Seeking Simplicity

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Learning to Go, Part I: Interfaces

This article was originally published in the April 2014 issue of NFJS the Magazine.

This article begins an introductory series on the Go programming language. Go is a language optimized for large-scale software engineering and is rapidly becoming the language of choice for building cloud services. It does this in a very interesting way, optimizing for simplicity rather than complexity and taking a “less is exponentially more” approach.

Three ways in which this really stands out are:

  • A pragmatic approach to component design (through implicitly satisfied interfaces)

  • The need to forget much of what you’ve learned about object-oriented programming (and to prefer composition over inheritance)

  • A concurrency model that mere mortals can use to great effect (via goroutines and channels)

Overall, it’s a language with the productivity of a dynamically-typed, interpreted language with the safety and efficiency found in a statically-typed, compiled language.

This series will focus on learning Go from the perspective of Java developers. We’ll begin with design ideas informed by Go’s primary method of abstraction: interfaces.

What If I Told You Classes Were Unnecessary?

Object-oriented programming (OO) has dominated large-scale software engineering for quite some time now. While OO finds its roots in simulation programming, it moved into and began to dominate the mainstream of business programming with the advent of languages like C++ and Java. When we design programs in an OO language, we usually begin with an object model, defining a taxonomy of objects representing all of the entities, or nouns, in our business domain. Languages like C++ and Java support this via the class construct, with a class defining a template for creating a particular type of object. Classes normally can be extended, creating subclasses. This allows us to define a hierarchy of types that inherit characteristics and behavior from one another.

But what if I told you that classes were unnecessary? This may seem like heresy, but we already know it. JavaScript has the feel of an OO language, but it does not have classes at all. In fact, it utilizes what’s called prototype-based programming [PBP]. With prototype-based programming, we achieve reuse by cloning existing objects that serve as prototypes.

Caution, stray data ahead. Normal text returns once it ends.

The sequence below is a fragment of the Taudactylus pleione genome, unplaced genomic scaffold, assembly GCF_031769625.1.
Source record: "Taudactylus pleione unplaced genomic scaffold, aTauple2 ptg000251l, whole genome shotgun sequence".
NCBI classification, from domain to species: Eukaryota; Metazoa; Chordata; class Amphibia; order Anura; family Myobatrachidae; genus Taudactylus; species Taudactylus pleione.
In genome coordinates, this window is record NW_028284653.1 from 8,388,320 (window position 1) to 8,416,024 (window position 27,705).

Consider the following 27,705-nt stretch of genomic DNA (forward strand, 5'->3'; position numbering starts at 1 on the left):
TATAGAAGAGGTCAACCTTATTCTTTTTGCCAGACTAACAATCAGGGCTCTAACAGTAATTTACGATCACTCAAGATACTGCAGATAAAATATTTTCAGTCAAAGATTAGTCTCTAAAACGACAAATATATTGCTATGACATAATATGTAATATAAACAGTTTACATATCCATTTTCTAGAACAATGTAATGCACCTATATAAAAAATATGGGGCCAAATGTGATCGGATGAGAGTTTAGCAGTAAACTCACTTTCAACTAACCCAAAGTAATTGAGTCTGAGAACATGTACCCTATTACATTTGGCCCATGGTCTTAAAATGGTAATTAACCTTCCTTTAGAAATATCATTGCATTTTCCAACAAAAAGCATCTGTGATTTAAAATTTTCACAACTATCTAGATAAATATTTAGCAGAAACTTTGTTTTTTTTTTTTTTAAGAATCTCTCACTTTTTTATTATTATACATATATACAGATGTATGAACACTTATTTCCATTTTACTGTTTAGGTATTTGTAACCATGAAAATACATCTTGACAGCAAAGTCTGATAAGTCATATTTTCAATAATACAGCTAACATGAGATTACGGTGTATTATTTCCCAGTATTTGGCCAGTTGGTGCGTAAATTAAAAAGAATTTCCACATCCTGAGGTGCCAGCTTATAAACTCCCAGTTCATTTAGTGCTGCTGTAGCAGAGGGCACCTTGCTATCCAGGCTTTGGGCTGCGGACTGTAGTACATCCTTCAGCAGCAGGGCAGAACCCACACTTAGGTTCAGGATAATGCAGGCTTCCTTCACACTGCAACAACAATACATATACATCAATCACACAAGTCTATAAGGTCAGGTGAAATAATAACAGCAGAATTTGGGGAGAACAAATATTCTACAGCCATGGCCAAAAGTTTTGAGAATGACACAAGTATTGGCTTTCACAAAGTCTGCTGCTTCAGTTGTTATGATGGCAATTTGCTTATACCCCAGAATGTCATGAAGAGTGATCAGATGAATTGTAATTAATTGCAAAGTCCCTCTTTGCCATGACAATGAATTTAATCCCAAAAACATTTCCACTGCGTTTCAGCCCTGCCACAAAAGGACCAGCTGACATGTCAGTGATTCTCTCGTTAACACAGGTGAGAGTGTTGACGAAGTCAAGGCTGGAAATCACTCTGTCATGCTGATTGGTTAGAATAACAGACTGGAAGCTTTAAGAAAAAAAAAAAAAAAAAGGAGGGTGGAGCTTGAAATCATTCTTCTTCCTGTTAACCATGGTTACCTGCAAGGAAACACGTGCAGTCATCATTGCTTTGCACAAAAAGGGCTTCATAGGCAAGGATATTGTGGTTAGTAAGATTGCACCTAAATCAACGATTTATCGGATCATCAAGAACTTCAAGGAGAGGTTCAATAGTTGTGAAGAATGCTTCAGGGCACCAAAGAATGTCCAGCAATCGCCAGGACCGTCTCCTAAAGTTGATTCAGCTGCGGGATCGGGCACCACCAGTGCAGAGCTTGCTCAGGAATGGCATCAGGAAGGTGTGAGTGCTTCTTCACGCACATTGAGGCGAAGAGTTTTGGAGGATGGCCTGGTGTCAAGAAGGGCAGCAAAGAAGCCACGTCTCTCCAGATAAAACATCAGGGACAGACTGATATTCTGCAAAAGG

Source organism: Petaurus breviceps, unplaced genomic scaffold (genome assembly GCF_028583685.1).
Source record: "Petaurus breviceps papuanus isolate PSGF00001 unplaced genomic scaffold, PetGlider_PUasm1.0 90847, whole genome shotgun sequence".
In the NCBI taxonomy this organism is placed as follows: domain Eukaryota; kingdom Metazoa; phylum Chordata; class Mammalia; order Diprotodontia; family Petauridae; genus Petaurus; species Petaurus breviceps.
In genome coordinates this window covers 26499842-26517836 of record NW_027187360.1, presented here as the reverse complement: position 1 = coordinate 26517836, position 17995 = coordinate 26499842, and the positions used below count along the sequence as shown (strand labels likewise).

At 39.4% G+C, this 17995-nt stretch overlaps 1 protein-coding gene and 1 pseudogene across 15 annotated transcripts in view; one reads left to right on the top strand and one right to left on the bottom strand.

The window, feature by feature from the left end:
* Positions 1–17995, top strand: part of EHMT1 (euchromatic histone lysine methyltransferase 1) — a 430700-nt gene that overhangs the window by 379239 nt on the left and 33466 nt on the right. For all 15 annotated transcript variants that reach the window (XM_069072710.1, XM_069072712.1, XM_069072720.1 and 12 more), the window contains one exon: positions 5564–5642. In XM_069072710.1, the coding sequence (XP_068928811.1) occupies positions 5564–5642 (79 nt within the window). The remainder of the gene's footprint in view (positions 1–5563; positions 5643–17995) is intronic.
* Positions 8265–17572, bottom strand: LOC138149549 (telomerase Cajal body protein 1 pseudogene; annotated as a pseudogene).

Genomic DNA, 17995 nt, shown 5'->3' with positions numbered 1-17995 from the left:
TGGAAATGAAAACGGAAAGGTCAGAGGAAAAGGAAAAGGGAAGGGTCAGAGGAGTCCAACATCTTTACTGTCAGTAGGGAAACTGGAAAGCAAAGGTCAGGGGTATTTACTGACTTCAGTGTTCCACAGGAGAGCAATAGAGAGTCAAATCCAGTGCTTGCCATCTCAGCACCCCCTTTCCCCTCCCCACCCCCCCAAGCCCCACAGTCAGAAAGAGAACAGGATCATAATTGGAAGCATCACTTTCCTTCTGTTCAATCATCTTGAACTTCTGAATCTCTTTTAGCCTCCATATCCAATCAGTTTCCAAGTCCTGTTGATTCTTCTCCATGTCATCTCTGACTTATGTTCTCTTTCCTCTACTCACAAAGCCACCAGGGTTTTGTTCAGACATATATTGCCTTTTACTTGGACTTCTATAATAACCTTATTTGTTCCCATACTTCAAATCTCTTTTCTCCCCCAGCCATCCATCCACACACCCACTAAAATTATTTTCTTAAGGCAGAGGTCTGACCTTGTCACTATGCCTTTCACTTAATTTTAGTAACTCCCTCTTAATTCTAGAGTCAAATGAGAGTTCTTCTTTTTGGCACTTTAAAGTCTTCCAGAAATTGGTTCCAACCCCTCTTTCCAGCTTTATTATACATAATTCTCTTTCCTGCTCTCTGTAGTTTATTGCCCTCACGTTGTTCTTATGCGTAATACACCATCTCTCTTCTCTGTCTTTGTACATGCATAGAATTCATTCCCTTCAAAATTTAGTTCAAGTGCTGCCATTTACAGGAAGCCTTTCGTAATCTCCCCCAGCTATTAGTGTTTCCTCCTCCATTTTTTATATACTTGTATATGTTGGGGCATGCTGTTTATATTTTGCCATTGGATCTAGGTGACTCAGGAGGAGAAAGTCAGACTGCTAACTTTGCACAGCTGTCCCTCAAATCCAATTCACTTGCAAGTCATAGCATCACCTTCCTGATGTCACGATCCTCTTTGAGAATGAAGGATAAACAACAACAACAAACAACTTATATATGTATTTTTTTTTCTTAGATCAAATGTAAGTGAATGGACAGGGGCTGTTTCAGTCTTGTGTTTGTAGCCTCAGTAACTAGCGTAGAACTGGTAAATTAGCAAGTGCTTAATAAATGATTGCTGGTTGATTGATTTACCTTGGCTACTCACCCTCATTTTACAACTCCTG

Those of us that have surfed the wave of functional programming have discovered that it’s indeed possible to structure large programs around a very basic set of types (sets, lists, maps, etc.), along with a large collection of behaviors, or functions, that can operate on those types. In these languages, we don’t really see anything resembling an object!

The Go programming language is somewhat unique in that it offers many OO-like constructs, but does not offer either classes or prototypes. But it is also not correct to refer to it as a functional language per se.

Favoring Composition Over Inheritance

While the Java programming language has always included a type system featuring inheritance, it has long been considered best practice to favor composition over inheritance. When Joshua Bloch, now Chief Java Architect at Google and then Distinguished Engineer at Sun Microsystems, wrote his seminal work Effective Java [EJ], he included as Item #16: “Favor composition over inheritance.”

When we use inheritance, we must be careful to implement subclasses such that they are in an is-a relationship with their parents. In other words, any context that expects an instance of the parent type should also work well with an instance of the subtype. We call this substitutabilty, which is expressed well by the Liskov Substitution Principle [LSP]. When we don’t follow this principle, we usually end up creating a lot of code that uses type checking to implement special behaviors. In doing so, we create fragile systems that don’t abide by the Open-Closed Principle [OCP].

When we instead utilize composition, we build classes that are in a has-a relationship with their components. If we’d like to encapsulate the relationship between a class and its components, we can apply delegation, forwarding method calls to the underlying component. This makes it appear as if our object is-a instance of another type in terms of behavior, without the problems associated with inheritance-based reuse.

The Go programming language also emphasizes composition over inheritance, in that it does not even provide inheritance as a language construct! Instead, it provides the ability to use composition at the type and behavior level. Let’s see how.

Structs FTW!

In Go we can define composite data types using structs. You may be familiar with structs if you’ve spent any time programming in C. Structs are simply a sequence of fields, each of which has a name and a type. If you take a look at A Point struct, you’ll see that we’ve defined a struct representing a point in Cartesian space.

A Point struct
type Point struct {
        X, Y float64
}

New Go types are defined using the type keyword. We give our type the name Point. It’s important to note that we’ve used uppercase here. Visibility in Go is determined by the case of an identifier. All code in Go is defined within a package. If you’d like your types and functions to be visible beyond the confines of your package, you need to export them by starting them with an uppercase letter. If you use a lowercase letter or underscore (_), they will be unexported, roughly equivalent to the Java concept of private.